Financial Difficulties: Earning Money

Working to pay your bills has value as long as it does not interfere with your academic success or the balance of your personal life. On one hand, work can help you learn time-management skills and provide practical experience, tuition money, and spending money. On the other hand, it becomes destructive if it makes you miss class, skip assignments, or lose touch with campus life. Plan to work during breaks to build up savings ahead of time—you'll have more free time during the semester to concentrate on your studies.

  • Create a time budget to help you balance a job with your academics and social life.
  • Assess your skills honestly, including your academic interests, hobbies, and previous work. What experiences have you already had? Do you know how to operate a cash register? Work at a reception desk? Feed animals? Wait tables?
  • Prepare a resume so that you can present yourself effectively and to organize the information you may need when filling out a job application (e.g., past work history, references, etc.).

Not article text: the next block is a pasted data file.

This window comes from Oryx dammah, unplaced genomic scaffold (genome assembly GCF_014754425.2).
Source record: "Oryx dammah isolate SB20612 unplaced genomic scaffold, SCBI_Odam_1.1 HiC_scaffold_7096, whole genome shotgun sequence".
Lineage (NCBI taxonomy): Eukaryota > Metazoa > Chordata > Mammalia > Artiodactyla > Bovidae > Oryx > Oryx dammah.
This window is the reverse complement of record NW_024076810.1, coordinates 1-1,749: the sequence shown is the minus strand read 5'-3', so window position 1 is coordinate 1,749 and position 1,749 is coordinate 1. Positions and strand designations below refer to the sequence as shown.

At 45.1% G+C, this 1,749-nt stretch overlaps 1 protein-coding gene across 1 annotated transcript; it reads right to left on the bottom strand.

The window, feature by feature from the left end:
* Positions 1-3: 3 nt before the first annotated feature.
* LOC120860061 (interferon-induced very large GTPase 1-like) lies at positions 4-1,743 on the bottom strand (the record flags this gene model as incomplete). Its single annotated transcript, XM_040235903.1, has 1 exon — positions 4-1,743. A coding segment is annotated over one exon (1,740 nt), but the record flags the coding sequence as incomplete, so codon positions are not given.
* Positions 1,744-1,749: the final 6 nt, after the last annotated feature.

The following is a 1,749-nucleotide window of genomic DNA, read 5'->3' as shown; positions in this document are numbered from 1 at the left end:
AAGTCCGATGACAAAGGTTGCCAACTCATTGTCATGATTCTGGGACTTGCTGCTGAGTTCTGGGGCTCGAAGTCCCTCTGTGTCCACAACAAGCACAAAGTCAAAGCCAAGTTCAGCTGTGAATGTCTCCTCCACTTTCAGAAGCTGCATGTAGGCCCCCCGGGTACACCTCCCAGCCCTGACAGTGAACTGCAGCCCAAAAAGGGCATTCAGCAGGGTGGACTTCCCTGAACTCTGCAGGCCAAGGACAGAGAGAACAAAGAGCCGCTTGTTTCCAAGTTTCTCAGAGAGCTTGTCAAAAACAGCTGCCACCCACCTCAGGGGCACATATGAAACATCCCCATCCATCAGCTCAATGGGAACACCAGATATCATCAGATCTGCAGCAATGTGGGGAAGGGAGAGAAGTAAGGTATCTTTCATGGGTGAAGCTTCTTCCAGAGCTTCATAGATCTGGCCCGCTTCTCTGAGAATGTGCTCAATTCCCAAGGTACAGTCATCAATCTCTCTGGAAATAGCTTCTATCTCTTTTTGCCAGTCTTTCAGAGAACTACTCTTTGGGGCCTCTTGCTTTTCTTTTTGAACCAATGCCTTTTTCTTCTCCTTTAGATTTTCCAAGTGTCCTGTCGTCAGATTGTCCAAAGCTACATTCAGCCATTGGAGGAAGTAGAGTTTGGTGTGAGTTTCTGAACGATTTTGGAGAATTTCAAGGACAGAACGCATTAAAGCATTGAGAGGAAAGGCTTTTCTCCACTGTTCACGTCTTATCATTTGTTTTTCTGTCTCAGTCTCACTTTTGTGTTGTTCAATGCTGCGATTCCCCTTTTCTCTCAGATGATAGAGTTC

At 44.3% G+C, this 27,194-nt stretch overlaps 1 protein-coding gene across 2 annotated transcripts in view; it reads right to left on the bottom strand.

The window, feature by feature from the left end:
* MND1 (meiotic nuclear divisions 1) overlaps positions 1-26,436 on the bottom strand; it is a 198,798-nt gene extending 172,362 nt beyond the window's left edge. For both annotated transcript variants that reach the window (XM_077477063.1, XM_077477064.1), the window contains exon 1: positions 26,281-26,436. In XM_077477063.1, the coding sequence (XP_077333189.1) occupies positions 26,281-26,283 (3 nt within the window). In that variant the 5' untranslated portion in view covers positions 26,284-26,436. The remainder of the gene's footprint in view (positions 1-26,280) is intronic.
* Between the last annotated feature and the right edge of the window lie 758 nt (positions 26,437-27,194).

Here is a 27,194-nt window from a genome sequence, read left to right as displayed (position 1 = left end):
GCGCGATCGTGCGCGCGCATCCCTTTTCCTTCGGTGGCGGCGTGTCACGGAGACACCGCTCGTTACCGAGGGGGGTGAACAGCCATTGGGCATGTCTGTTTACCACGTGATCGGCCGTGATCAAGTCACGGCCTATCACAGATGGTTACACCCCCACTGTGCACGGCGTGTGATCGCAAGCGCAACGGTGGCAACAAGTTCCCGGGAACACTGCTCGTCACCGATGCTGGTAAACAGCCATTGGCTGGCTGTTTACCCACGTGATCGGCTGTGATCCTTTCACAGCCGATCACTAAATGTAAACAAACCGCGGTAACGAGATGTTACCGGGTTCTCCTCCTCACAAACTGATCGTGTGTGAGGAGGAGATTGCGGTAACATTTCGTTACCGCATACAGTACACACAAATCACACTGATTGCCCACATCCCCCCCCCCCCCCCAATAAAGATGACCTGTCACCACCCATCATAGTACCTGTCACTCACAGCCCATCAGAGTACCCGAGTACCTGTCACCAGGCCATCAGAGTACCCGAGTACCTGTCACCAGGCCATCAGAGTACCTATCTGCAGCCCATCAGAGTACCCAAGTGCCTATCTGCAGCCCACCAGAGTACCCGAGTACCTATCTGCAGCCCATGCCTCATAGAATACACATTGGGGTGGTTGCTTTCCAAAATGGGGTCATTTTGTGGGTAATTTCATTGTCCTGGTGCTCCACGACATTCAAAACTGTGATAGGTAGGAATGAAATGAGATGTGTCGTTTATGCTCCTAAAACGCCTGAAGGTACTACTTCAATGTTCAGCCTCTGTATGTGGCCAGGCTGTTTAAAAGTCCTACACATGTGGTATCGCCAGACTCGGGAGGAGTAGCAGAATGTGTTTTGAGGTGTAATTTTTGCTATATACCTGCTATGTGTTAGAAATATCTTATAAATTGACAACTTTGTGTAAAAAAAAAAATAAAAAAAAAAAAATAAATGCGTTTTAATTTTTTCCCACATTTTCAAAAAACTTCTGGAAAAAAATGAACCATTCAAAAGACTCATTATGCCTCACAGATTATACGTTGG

• If you qualify for Federal Work-Study, check the Work-Study Job Search application in eLion to find work-study positions on campus.
  • If you do not qualify for Federal Work-Study, you could still work on campus. The University needs students for a variety of jobs in the library, computer labs, dining halls, and more. Check the wage-payroll listing from the Office of Student Aid as well as with individual departments and offices.
  • If you would enjoy working with other students and if your campus offers on-campus housing, consider applying to become a resident assistant (RA).
  • Check with your college or major department for paid internship opportunities. Some internships require that you be in the major or complete certain courses before you can apply.
  • Paid research positions are available to undergraduates regardless of major.
  • Look around town for off-campus jobs. Consider not only the money you will make, but also transportation, flexibility of hours, relevance to your future plans, and the potential stress level of the workplace.
  • When you accept a job, be sure you understand the conditions: expected hours, benefits (if any), safety issues, costs for things such as job-related clothing and equipment, etc. Remember that your education is your first priority, and some off-campus employers may be less flexible.
  • For jobs near the University Park campus, check the classified ads in the Collegian and the Centre Daily Times. For jobs near other campuses, check the local newspapers.
  • For help in finding summer jobs, check Camp Staff, (Action Without Borders),, the National Park Service, and Web search engines. If you want to work near your home during the summer, check the classified ads in your local newspapers before you go home for the summer (many local papers are also available in the University Libraries).